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AMERICAN MORNING WITH PAULA ZAHN

Author Discusses Book About Father's Would-be Terrorist Killer

Aired April 5, 2002 - 09:20   ET

THIS IS A RUSH TRANSCRIPT. THIS COPY MAY NOT BE IN ITS FINAL FORM AND MAY BE UPDATED.


THIS IS A RUSH TRANSCRIPT. THIS COPY MAY NOT BE IN ITS FINAL FORM AND MAY BE UPDATED.
PAULA ZAHN, CNN ANCHOR: At first, the title of Laura Blumenfeld's new book might seem a contradiction: "Revenge: A Story of Hope." It follows her desperate pursuit of the man who tried to kill her father but it's much more about that. In 1986, her father was shot by a Palestinian terrorist in Jerusalem. Then a student at Harvard, Laura's anger took the form of a poem that said, "This hand will find you. I am his daughter."

Well, 12 years later, finding the shooter became her obsession. She would eventually befriend the family of Omar Khatib (ph), become his prison pen pal and, finally, meet him face to face.

It is a remarkable personal journey, and Laura Blumenfeld joins us now to tell us the story in her own words.

Good morning.

LAURA BLUMENFELD, "REVENGE: A STORY OF HOPE": Good morning.

ZAHN: What a brave woman you are. We should also mention you happen to be reporter for "The Washington Post."

BLUMENFELD: Thank you.

ZAHN: First of all, why were you so driven to meet this man who tried to kill your own father?

BLUMENFELD: Well, you know, the man didn't only take a shot at my father; he took a shot at my innocence and my sense of security in the world. I was a college student and this was my first brush with evil. A stranger stepped out of an alley, raised a gun to my fathers' head, fired it and tried to kill him. And I felt like I had to chase that bullet down, find the man who did it. This person who thought that you could kill an civilian to make political point and challenge him in some way.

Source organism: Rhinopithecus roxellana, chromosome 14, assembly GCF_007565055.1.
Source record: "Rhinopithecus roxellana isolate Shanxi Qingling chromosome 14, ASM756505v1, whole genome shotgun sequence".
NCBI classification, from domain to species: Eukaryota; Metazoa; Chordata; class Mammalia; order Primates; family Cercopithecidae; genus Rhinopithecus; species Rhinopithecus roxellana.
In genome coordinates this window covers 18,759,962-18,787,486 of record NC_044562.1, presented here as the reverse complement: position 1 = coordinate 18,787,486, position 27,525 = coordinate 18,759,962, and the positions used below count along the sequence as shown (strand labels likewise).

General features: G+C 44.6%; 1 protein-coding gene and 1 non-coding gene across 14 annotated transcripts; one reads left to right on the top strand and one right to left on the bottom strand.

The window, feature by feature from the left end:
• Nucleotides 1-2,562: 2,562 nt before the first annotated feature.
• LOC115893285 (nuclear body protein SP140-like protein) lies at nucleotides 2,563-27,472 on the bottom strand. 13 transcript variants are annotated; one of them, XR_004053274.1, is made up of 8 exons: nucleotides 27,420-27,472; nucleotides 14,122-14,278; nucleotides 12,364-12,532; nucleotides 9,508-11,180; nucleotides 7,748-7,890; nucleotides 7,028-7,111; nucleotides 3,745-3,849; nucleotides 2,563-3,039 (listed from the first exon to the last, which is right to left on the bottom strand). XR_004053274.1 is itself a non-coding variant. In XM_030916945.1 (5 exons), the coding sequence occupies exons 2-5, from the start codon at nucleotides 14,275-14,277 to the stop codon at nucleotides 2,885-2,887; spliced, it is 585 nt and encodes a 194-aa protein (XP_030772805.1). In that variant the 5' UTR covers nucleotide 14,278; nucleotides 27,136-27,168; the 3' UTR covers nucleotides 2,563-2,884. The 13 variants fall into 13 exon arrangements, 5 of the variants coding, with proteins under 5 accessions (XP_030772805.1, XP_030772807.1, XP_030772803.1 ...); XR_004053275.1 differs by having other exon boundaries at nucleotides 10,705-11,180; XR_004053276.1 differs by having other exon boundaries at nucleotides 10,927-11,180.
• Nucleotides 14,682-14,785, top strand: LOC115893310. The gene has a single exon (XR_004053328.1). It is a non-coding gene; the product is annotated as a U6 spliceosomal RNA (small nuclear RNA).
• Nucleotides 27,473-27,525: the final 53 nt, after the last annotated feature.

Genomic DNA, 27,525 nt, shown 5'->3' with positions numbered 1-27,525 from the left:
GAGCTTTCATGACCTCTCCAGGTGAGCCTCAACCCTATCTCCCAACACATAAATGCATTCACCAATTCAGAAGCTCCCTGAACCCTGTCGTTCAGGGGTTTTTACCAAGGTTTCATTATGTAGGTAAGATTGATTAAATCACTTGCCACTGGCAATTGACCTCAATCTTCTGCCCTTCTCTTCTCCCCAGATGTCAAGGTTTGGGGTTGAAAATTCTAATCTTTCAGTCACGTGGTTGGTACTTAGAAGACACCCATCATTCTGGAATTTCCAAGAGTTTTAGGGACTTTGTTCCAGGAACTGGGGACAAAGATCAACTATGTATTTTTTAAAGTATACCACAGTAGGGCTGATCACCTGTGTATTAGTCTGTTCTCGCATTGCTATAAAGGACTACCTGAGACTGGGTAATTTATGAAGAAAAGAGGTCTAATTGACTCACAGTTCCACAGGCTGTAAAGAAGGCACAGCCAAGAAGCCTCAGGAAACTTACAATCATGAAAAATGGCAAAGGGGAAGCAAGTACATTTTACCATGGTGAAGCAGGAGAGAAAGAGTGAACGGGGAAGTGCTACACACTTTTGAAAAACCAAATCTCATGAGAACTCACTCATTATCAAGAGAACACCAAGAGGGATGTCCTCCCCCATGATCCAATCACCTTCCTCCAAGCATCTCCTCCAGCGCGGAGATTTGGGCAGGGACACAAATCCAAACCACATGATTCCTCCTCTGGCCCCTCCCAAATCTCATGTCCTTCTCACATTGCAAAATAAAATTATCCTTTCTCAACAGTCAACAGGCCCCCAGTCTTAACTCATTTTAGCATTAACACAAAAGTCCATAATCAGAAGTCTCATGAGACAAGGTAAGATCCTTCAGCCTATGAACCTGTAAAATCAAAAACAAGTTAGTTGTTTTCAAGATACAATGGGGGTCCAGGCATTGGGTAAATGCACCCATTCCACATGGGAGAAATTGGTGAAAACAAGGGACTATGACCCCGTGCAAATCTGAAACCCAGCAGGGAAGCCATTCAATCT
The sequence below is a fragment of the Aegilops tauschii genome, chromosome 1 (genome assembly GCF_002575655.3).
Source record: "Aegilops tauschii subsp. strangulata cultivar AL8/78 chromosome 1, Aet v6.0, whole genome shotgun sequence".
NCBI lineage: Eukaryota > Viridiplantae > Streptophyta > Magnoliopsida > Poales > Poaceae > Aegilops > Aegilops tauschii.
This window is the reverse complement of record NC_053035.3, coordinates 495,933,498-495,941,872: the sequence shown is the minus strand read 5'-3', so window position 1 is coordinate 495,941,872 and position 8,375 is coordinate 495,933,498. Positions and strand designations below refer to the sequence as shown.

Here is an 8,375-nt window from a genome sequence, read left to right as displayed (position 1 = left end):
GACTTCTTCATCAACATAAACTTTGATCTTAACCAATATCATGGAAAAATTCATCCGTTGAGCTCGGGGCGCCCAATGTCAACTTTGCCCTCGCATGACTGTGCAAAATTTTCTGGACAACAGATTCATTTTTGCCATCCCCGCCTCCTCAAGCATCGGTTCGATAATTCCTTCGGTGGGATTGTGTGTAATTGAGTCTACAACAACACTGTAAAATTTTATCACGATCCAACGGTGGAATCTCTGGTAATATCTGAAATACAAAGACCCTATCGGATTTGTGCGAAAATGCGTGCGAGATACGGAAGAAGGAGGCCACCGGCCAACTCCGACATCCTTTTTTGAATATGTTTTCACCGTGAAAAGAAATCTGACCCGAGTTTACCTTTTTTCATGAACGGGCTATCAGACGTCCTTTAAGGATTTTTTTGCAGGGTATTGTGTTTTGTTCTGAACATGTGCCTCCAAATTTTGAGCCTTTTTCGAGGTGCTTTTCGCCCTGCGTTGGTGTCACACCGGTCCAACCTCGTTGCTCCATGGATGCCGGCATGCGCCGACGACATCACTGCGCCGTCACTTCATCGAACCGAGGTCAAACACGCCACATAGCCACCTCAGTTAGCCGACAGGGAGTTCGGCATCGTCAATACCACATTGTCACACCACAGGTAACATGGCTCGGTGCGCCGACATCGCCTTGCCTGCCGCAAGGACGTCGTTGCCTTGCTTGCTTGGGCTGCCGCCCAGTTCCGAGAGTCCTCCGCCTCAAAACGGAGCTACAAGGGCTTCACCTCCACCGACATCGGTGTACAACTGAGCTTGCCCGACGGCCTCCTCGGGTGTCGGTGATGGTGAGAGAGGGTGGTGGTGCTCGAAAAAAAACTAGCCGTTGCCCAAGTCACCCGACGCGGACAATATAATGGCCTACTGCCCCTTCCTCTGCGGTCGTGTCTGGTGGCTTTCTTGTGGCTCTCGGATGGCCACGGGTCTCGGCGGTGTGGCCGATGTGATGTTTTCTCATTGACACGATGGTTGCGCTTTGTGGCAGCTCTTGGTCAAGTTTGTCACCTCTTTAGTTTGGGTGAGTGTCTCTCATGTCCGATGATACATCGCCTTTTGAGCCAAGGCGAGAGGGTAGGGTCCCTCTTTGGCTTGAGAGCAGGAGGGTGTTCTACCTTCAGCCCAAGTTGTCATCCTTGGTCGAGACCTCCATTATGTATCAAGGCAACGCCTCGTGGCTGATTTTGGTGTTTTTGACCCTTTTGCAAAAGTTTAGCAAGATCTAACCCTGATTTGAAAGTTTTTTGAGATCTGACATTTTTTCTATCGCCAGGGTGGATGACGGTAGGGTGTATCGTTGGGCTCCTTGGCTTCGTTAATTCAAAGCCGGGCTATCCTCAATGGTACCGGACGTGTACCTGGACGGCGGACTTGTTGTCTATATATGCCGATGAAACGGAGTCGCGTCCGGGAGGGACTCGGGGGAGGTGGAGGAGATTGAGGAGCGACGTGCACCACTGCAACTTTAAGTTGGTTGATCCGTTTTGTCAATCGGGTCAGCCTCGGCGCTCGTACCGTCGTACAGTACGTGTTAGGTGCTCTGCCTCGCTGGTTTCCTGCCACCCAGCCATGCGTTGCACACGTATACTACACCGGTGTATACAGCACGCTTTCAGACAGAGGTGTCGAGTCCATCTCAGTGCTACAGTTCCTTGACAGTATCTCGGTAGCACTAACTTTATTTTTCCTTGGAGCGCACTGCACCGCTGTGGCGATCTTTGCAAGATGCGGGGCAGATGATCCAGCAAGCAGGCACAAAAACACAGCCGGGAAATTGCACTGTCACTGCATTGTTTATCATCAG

ZAHN: How did you find him?

BLUMENFELD: Well, I went through police records.

ZAHN: This is the man, right? We're looking -- I can't tell what this picture is.

BLUMENFELD: Yes, that's actually the day of his arrest. And I did -- I find police records, which listed 25 men that were part of a gang that were shooting and killing foreign tourist, British, German, American. And I went down the list name by name knocking on the doors of the homes where they lived.

ZAHN: Literally going door to door?

BLUMENFELD: Door to door. No phone calls. And one day a door opened and a lovely woman invited me inside and offered me some cold orange soda. I asked for Omar Khatib (ph) and she pointed to his picture up on the wall and said there he is. He tried to kill a man, shot him one time in the head. And I said who. And one of Omar's nephews said some Jew and they all started to laugh. And as they described the details of the shooting I began to realize they were talking about my father. But they weren't talking a human being they were saying, well, you know he did it so people would look at us. It was for public relations. And I just kept taking notes. I had introduced myself simply as Laura.

ZAHN: So at this point, you didn't even admit to them that you were on to the fact that this Omar Khatib was the guy who shot your father.